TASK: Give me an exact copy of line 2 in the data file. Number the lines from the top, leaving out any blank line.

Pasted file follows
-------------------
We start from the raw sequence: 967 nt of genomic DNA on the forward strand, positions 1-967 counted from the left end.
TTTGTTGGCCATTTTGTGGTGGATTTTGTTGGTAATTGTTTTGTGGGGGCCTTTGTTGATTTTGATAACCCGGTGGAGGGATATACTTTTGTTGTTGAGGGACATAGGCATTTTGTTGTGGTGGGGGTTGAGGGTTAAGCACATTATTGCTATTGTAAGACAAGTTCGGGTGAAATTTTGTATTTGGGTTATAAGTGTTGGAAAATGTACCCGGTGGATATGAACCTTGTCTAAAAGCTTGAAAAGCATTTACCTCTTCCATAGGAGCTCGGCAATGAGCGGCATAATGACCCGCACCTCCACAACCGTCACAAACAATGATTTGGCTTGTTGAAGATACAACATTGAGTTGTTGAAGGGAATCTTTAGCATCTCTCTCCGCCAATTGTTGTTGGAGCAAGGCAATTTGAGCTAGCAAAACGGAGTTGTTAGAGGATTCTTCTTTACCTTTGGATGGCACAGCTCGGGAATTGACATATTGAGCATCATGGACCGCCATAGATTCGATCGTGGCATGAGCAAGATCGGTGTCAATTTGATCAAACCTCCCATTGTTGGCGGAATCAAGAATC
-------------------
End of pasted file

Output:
TTTGTTGGCCATTTTGTGGTGGATTTTGTTGGTAATTGTTTTGTGGGGGCCTTTGTTGATTTTGATAACCCGGTGGAGGGATATACTTTTGTTGTTGAGGGACATAGGCATTTTGTTGTGGTGGGGGTTGAGGGTTAAGCACATTATTGCTATTGTAAGACAAGTTCGGGTGAAATTTTGTATTTGGGTTATAAGTGTTGGAAAATGTACCCGGTGGATATGAACCTTGTCTAAAAGCTTGAAAAGCATTTACCTCTTCCATAGGAGCTCGGCAATGAGCGGCATAATGACCCGCACCTCCACAACCGTCACAAACAATGATTTGGCTTGTTGAAGATACAACATTGAGTTGTTGAAGGGAATCTTTAGCATCTCTCTCCGCCAATTGTTGTTGGAGCAAGGCAATTTGAGCTAGCAAAACGGAGTTGTTAGAGGATTCTTCTTTACCTTTGGATGGCACAGCTCGGGAATTGACATATTGAGCATCATGGACCGCCATAGATTCGATCGTGGCATGAGCAAGATCGGTGTCAATTTGATCAAACCTCCCATTGTTGGCGGAATCAAGAATC